Book Review: John Banville’s ‘April in Spain’ is a Miserable, Wonderful Mystery | Art

April in Spain

April in Spain


To the delight of their fans, acclaimed crime writers occasionally hire two popular detectives from separate series in a collaboration.

Among them are PD James (Adam Dalgliesh with Cordelia Gray) and John Sandford (Lucas Davenport with Virgil Flowers).

Enter John Banville, whose “April in Spain” pairs the strait-laced Irish detective Inspector St. John (pronounced sinjun) Strafford, who made his debut in last year’s “Snow” with the temperamental government pathologist Garret Quirke, in focus for seven previous novels. written by Benjamin Black (a pseudonym Banville has left).

A sequel to Black’s 2003 “Elegy for April”, Banville’s latest opens with Quirke on holiday in Spain with his psychiatrist wife, Evelyn. He sees a woman who looks familiar – but who he can not immediately place. Soon, however, the face registers: doctor April Latimer, a friend of his daughter, Phoebe Griffin.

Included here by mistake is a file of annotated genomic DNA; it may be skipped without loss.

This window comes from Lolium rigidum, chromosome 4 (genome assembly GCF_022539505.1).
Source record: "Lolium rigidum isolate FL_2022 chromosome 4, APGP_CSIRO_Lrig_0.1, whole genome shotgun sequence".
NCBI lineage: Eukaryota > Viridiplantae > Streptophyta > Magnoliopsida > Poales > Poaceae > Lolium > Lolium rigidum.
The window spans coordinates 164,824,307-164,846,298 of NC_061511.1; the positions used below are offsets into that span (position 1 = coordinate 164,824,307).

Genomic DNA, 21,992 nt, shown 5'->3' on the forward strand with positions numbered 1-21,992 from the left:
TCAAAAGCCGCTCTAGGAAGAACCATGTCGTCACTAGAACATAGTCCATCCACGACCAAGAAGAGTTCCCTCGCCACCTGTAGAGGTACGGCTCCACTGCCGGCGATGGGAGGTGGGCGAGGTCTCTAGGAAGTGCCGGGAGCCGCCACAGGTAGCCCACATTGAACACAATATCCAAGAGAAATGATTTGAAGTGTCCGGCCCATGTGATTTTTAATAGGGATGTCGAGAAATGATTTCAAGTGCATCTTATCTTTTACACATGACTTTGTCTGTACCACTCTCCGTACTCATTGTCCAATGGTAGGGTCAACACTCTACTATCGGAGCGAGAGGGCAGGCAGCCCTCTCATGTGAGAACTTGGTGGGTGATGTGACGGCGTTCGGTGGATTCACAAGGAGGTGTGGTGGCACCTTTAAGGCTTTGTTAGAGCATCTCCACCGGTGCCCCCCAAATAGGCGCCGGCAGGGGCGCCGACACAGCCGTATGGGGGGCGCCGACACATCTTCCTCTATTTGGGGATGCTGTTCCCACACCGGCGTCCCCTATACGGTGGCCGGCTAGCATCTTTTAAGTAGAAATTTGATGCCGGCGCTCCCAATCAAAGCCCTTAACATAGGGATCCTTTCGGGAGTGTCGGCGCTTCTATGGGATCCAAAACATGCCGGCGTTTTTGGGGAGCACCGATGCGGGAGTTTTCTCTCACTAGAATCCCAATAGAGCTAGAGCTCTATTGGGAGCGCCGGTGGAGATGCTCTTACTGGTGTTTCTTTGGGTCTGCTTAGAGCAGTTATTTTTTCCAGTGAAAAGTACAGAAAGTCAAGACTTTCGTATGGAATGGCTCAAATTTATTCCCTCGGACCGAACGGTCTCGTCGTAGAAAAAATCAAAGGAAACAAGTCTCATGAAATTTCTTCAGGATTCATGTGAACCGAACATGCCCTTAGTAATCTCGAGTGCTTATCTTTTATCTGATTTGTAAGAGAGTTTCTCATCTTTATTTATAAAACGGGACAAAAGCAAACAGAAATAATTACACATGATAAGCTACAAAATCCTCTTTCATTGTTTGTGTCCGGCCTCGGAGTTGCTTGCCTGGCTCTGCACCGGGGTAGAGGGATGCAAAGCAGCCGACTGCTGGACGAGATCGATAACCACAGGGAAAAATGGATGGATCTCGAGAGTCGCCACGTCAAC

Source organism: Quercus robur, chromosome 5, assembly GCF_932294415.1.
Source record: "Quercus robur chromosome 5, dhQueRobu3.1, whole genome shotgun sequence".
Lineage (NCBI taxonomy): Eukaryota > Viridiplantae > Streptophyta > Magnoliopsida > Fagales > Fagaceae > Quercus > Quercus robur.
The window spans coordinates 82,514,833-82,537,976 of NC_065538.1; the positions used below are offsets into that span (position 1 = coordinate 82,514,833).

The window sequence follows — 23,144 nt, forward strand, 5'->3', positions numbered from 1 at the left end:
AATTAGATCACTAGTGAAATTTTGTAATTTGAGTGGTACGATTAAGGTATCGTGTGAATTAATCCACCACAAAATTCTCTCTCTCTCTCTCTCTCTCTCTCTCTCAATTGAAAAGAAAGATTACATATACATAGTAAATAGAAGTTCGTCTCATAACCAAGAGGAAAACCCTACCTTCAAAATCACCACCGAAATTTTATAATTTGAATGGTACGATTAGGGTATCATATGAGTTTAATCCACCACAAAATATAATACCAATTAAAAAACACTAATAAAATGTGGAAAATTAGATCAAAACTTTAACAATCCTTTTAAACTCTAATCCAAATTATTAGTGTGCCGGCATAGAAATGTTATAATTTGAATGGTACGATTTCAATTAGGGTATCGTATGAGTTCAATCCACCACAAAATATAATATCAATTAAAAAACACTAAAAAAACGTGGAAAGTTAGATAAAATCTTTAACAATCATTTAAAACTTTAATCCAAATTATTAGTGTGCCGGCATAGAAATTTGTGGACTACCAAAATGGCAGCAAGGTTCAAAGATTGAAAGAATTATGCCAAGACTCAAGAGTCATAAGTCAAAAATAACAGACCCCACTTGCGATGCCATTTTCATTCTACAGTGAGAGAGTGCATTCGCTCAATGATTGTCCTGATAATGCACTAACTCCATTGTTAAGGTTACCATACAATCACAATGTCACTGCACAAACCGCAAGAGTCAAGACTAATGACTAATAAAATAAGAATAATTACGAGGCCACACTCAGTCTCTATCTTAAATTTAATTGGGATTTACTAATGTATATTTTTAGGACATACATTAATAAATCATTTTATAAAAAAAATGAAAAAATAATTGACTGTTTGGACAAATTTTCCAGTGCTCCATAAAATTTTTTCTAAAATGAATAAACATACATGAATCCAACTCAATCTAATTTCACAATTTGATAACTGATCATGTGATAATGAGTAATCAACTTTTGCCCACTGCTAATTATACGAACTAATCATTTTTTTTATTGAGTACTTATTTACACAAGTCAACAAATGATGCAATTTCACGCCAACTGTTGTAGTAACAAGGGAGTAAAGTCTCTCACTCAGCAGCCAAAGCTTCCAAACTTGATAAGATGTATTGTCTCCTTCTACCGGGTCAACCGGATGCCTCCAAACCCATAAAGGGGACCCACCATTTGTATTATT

Quirke believes April is dead. Her brother, obstetrician Oscar Latimer, confessed to killing her before taking his own life. Brother and sister had been sexually abused by their father, Conor Latimer, a well-known cardiologist who, like his son, committed suicide.

But April’s body has not been found.

With intricate circumstances at play – Phoebe’s boyfriend, Paul Viertel, is Evelyn’s nephew, and Conor’s brother, William Latimer, is Ireland’s defense minister – Quirke asks Phoebe to travel to Spain to see if the woman who calls herself Dr. Angela Lawless, really April is Latimer. A senior police officer makes sure that Strafford, who occupies a secondary role compared to Quirke’s prominent role in the story, accompanies Phoebe to Spain.


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